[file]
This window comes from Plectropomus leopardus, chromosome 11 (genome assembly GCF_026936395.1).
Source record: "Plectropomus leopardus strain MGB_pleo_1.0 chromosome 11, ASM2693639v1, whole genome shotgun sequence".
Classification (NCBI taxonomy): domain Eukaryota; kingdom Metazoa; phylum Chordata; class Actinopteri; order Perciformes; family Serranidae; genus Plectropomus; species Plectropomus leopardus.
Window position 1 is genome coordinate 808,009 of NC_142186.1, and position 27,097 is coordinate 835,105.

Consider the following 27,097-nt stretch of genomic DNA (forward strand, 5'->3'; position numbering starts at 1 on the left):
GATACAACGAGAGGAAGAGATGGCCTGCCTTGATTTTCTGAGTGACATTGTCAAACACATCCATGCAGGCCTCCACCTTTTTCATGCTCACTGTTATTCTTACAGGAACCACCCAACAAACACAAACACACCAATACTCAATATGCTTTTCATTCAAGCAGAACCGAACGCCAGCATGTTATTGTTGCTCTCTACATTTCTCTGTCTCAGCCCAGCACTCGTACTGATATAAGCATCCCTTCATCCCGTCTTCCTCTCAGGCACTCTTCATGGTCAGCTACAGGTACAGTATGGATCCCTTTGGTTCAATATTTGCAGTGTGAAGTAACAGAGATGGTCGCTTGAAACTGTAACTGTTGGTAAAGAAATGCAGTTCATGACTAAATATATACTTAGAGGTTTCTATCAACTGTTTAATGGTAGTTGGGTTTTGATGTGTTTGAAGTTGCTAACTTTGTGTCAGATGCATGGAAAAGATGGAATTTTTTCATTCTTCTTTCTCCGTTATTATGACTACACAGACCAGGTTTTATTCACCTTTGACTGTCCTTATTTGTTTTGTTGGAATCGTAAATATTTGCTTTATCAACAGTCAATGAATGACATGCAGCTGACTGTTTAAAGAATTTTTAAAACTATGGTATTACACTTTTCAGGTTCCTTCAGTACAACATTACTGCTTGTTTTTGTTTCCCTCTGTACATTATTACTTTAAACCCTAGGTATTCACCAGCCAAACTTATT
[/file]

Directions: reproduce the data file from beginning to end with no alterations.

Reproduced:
This window comes from Plectropomus leopardus, chromosome 11 (genome assembly GCF_026936395.1).
Source record: "Plectropomus leopardus strain MGB_pleo_1.0 chromosome 11, ASM2693639v1, whole genome shotgun sequence".
Classification (NCBI taxonomy): domain Eukaryota; kingdom Metazoa; phylum Chordata; class Actinopteri; order Perciformes; family Serranidae; genus Plectropomus; species Plectropomus leopardus.
Window position 1 is genome coordinate 808,009 of NC_142186.1, and position 27,097 is coordinate 835,105.

Consider the following 27,097-nt stretch of genomic DNA (forward strand, 5'->3'; position numbering starts at 1 on the left):
GATACAACGAGAGGAAGAGATGGCCTGCCTTGATTTTCTGAGTGACATTGTCAAACACATCCATGCAGGCCTCCACCTTTTTCATGCTCACTGTTATTCTTACAGGAACCACCCAACAAACACAAACACACCAATACTCAATATGCTTTTCATTCAAGCAGAACCGAACGCCAGCATGTTATTGTTGCTCTCTACATTTCTCTGTCTCAGCCCAGCACTCGTACTGATATAAGCATCCCTTCATCCCGTCTTCCTCTCAGGCACTCTTCATGGTCAGCTACAGGTACAGTATGGATCCCTTTGGTTCAATATTTGCAGTGTGAAGTAACAGAGATGGTCGCTTGAAACTGTAACTGTTGGTAAAGAAATGCAGTTCATGACTAAATATATACTTAGAGGTTTCTATCAACTGTTTAATGGTAGTTGGGTTTTGATGTGTTTGAAGTTGCTAACTTTGTGTCAGATGCATGGAAAAGATGGAATTTTTTCATTCTTCTTTCTCCGTTATTATGACTACACAGACCAGGTTTTATTCACCTTTGACTGTCCTTATTTGTTTTGTTGGAATCGTAAATATTTGCTTTATCAACAGTCAATGAATGACATGCAGCTGACTGTTTAAAGAATTTTTAAAACTATGGTATTACACTTTTCAGGTTCCTTCAGTACAACATTACTGCTTGTTTTTGTTTCCCTCTGTACATTATTACTTTAAACCCTAGGTATTCACCAGCCAAACTTATT